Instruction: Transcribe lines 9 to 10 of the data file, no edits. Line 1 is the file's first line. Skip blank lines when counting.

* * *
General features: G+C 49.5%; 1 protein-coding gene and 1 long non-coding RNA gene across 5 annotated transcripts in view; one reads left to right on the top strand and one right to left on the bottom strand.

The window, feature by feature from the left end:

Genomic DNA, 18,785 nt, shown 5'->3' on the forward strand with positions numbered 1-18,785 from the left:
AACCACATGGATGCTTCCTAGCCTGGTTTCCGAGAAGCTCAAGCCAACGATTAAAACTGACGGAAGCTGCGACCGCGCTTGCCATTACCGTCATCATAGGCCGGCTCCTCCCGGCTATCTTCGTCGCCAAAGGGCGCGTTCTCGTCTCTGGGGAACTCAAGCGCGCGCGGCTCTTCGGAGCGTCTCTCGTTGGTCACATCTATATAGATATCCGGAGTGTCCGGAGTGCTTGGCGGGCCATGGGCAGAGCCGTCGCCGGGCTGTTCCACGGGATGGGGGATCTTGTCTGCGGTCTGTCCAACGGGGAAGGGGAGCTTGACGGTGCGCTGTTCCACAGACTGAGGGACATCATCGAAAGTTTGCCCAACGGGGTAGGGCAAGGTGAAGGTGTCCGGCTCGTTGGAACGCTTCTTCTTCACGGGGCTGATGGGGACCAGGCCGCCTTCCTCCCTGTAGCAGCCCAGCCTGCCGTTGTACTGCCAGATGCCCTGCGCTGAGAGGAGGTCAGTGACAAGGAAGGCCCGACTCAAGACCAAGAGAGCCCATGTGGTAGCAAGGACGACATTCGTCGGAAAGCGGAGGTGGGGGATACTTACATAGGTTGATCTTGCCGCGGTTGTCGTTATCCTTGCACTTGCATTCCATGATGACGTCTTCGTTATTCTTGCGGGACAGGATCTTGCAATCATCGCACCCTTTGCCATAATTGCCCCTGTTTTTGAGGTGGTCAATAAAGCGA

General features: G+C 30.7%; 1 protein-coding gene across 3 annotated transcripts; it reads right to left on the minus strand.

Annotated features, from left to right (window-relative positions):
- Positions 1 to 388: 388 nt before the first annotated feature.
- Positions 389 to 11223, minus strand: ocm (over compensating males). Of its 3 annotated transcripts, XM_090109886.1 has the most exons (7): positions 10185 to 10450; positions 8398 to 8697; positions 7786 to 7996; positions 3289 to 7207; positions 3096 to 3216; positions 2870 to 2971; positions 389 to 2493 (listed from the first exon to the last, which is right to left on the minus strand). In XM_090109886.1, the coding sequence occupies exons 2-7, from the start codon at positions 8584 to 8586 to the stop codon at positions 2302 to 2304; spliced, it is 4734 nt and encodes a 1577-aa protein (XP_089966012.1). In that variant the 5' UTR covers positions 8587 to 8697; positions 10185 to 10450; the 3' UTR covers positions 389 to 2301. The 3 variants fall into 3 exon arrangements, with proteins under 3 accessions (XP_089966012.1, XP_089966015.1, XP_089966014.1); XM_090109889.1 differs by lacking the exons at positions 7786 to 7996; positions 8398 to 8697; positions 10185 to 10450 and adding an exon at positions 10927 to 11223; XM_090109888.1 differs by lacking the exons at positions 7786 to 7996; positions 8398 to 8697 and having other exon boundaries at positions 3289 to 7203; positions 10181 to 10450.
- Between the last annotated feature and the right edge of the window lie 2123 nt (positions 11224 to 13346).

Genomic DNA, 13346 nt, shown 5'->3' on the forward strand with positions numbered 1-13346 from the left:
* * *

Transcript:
- Between the last annotated feature and the right edge of the window lie 2123 nt (positions 11224 to 13346).

Genomic DNA, 13346 nt, shown 5'->3' on the forward strand with positions numbered 1-13346 from the left: